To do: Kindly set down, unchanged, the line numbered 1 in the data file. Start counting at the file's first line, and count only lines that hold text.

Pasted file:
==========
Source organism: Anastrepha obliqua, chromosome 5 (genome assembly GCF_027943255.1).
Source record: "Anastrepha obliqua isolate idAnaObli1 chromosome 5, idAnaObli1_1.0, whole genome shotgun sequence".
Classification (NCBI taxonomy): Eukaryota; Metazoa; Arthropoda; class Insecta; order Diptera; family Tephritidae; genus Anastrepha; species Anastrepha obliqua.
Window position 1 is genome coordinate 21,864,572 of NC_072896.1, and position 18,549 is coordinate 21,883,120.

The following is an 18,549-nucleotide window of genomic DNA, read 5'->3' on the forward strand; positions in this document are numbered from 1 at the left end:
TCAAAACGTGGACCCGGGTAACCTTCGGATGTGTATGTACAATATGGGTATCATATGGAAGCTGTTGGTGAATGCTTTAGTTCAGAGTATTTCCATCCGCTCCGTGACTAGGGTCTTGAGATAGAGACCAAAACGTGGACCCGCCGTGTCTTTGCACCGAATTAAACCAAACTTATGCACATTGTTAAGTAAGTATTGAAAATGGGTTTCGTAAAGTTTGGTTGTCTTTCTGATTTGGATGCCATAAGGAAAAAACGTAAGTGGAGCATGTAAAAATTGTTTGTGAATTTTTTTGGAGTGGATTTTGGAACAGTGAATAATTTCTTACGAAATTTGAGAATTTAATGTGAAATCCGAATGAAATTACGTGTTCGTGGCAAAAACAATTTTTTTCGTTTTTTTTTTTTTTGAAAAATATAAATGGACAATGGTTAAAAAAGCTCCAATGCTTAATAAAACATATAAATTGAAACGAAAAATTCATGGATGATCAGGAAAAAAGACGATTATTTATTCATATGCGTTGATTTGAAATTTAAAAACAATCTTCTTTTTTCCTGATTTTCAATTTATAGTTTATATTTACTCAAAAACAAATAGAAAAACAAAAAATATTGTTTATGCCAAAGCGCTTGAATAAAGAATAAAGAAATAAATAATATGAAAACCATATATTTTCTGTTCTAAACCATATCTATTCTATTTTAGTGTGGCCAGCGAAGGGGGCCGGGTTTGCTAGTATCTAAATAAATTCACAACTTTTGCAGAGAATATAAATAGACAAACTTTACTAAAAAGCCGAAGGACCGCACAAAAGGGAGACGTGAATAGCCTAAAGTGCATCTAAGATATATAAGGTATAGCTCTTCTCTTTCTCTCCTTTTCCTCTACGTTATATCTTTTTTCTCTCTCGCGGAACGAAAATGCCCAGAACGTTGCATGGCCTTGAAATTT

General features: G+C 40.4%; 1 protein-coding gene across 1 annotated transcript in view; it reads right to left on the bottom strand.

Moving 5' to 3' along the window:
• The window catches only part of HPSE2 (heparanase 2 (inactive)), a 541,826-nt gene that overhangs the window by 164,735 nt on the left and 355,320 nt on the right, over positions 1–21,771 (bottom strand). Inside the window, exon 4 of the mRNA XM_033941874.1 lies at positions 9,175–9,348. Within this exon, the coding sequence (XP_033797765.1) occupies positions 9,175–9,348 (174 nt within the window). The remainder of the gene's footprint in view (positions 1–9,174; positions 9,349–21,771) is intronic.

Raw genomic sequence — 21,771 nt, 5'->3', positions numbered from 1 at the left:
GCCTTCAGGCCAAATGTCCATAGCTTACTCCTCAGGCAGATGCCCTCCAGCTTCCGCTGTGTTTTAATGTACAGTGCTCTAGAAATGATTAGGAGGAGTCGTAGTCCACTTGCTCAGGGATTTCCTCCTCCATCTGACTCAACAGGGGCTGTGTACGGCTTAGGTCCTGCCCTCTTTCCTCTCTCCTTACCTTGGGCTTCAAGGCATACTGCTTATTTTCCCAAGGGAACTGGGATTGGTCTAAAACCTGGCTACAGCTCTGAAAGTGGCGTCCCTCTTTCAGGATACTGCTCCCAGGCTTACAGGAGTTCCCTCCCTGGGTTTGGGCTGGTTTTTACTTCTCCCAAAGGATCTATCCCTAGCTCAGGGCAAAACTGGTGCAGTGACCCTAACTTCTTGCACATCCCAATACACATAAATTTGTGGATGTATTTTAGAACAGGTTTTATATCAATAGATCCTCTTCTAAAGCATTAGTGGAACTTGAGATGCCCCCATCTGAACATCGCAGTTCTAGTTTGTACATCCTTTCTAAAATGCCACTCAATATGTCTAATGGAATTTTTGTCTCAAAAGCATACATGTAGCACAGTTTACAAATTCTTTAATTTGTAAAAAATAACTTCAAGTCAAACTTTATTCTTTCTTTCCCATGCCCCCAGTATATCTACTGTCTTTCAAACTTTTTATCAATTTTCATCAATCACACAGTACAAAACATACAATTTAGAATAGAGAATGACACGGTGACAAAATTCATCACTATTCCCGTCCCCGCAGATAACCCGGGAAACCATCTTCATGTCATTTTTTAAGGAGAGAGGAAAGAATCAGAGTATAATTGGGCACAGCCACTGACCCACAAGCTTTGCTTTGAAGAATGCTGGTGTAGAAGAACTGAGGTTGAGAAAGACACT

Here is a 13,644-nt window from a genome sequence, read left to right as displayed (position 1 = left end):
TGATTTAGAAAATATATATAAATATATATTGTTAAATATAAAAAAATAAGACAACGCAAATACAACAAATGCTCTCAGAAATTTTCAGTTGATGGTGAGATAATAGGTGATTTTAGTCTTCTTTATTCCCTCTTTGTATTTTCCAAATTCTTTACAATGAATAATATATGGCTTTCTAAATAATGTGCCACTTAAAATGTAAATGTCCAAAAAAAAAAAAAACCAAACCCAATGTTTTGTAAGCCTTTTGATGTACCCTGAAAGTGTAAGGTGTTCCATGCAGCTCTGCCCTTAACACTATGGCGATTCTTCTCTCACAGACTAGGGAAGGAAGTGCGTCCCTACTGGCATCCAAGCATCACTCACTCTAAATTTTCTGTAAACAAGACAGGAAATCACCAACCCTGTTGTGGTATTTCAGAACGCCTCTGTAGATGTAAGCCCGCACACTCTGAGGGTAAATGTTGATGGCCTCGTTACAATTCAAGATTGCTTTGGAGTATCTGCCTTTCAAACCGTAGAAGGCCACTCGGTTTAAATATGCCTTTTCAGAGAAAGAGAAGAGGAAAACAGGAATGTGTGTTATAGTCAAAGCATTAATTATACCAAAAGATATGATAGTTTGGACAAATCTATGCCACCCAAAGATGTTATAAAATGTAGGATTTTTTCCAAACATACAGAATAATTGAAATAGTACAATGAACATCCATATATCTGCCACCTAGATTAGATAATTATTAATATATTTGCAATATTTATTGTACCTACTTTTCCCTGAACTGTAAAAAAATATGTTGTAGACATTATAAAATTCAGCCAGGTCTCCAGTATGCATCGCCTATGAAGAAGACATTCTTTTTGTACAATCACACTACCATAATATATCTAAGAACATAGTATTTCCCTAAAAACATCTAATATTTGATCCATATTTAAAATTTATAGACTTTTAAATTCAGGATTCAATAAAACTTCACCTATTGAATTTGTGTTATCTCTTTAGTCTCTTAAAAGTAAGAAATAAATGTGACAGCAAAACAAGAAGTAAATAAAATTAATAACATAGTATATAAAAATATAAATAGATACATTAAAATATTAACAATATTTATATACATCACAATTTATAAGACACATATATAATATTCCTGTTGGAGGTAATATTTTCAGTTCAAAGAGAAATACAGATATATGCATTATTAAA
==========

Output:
Source organism: Anastrepha obliqua, chromosome 5 (genome assembly GCF_027943255.1).